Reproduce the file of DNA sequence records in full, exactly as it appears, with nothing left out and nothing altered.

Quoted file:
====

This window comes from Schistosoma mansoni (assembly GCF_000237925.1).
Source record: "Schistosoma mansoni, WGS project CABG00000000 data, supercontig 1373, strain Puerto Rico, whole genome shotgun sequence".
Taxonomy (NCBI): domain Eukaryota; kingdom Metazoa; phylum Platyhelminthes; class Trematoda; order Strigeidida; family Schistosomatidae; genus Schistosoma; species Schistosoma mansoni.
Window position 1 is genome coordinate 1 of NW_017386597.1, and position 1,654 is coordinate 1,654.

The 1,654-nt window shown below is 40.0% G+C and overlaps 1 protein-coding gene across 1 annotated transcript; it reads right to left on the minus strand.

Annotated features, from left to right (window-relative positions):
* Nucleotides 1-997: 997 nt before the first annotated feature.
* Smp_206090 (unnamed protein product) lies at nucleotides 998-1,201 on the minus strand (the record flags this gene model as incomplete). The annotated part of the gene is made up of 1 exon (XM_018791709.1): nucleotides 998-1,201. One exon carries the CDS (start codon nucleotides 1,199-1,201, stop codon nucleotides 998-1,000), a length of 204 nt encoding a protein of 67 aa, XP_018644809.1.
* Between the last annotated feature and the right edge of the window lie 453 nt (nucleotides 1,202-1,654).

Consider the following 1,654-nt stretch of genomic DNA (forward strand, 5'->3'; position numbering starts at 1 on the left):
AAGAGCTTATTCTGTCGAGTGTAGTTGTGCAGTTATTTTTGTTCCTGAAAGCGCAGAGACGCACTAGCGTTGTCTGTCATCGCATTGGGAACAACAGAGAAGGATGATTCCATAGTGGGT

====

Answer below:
This window comes from Schistosoma mansoni (assembly GCF_000237925.1).
Source record: "Schistosoma mansoni, WGS project CABG00000000 data, supercontig 1373, strain Puerto Rico, whole genome shotgun sequence".
Taxonomy (NCBI): domain Eukaryota; kingdom Metazoa; phylum Platyhelminthes; class Trematoda; order Strigeidida; family Schistosomatidae; genus Schistosoma; species Schistosoma mansoni.
Window position 1 is genome coordinate 1 of NW_017386597.1, and position 1,654 is coordinate 1,654.

The 1,654-nt window shown below is 40.0% G+C and overlaps 1 protein-coding gene across 1 annotated transcript; it reads right to left on the minus strand.

Annotated features, from left to right (window-relative positions):
* Nucleotides 1-997: 997 nt before the first annotated feature.
* Smp_206090 (unnamed protein product) lies at nucleotides 998-1,201 on the minus strand (the record flags this gene model as incomplete). The annotated part of the gene is made up of 1 exon (XM_018791709.1): nucleotides 998-1,201. One exon carries the CDS (start codon nucleotides 1,199-1,201, stop codon nucleotides 998-1,000), a length of 204 nt encoding a protein of 67 aa, XP_018644809.1.
* Between the last annotated feature and the right edge of the window lie 453 nt (nucleotides 1,202-1,654).

Consider the following 1,654-nt stretch of genomic DNA (forward strand, 5'->3'; position numbering starts at 1 on the left):
AAGAGCTTATTCTGTCGAGTGTAGTTGTGCAGTTATTTTTGTTCCTGAAAGCGCAGAGACGCACTAGCGTTGTCTGTCATCGCATTGGGAACAACAGAGAAGGATGATTCCATAGTGGGT